She loved it when I would bring videos over, especially ones of my bellydancing classes and performances. She’d sit on the couch dancing along WITH HER TOES.

Aetna had a very broad sense of spirituality, even though she was a professed Presbyterian. She got the biggest kick out of my notion that George Burns AND Gracie Allen were actually running the Universe. I’ll never forget the day she said to me, in all sincerity “Well, George and Gracie BLESS you!”

It was VERY hard to say goodbye to her when I moved to Oregon, but Aetna coached that I GO and be with my babies. We emailed quite a bit early on, and I sent photos of the grandkids when I could. But then, as her health weakened, she stopped using the computer and correspondence had to go through Tal or li’l Aetna.

I was able to catch her on the phone a couple of times and still she was just DELIGHTED to hear from me. We laughed and talked and there were many choruses of “Oh, I DO love you so!”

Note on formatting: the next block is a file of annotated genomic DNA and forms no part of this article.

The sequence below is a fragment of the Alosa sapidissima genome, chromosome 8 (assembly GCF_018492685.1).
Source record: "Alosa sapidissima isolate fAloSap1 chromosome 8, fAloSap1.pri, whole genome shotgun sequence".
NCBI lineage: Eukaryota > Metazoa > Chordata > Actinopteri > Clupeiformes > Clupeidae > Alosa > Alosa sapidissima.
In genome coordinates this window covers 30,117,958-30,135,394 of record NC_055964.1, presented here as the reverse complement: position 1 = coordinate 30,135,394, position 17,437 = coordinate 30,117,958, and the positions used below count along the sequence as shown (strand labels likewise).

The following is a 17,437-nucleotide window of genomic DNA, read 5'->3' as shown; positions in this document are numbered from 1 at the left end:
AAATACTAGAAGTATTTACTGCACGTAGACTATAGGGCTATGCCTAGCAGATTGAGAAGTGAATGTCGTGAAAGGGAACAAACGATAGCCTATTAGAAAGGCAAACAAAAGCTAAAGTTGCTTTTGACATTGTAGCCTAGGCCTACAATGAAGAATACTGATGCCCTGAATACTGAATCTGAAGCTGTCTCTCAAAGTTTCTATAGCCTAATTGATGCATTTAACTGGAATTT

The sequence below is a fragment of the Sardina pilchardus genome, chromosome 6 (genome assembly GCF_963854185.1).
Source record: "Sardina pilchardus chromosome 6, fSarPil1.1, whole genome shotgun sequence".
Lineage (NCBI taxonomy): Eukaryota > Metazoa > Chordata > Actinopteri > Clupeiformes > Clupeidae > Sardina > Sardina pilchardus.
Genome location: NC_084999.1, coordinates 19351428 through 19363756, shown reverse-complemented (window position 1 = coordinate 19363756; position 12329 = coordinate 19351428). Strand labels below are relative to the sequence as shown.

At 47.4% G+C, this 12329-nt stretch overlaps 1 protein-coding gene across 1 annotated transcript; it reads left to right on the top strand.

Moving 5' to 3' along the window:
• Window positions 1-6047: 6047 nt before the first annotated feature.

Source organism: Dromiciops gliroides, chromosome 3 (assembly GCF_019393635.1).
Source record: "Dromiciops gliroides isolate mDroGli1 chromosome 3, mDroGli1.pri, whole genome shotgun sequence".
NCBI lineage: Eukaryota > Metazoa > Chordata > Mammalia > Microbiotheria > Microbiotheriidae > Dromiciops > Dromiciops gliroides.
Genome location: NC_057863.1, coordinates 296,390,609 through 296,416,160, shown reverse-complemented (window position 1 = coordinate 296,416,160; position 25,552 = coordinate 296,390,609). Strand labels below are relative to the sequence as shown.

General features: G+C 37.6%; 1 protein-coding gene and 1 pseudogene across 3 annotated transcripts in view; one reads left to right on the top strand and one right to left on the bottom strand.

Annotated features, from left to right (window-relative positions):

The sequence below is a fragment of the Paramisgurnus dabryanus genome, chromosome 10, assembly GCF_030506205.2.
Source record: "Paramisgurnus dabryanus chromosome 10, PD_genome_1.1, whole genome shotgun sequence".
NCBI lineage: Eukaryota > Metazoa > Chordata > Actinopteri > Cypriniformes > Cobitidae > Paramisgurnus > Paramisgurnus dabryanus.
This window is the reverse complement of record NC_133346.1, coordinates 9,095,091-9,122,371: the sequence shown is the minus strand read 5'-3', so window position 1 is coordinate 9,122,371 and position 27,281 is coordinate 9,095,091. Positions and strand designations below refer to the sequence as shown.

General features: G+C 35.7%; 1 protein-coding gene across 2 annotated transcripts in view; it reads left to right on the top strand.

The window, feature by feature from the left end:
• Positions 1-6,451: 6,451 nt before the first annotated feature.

I think Aetna said that phrase easier and more sincerely than anyone I’ve ever met.

With a message that Momma was ‘weakening’, I was given the opportunity to write her a real letter, remembering the best parts of our long friendship and to thank her and to assure her that BECAUSE she was so generous and sincere with her “I do love you so”, she brought me to where I could say it too.

She died this past Christmas Eve, while I was fighting for my life in ICU from multiple surgeries, colon cancer and a life-threatening infection. I’m eternally grateful that I wasn’t told of her passing then, there’s no way I could have taken it. But in hindsight, I KNOW she was right there with me, helping me fight my way back. And I am indeed coming back.

So dear, darling Aetna, my life is so much richer for your address label getting stuck to mine. If I can cultivate a fraction of your cheerful fearlessness, I’ll be just fine and yes…… I DO love you so.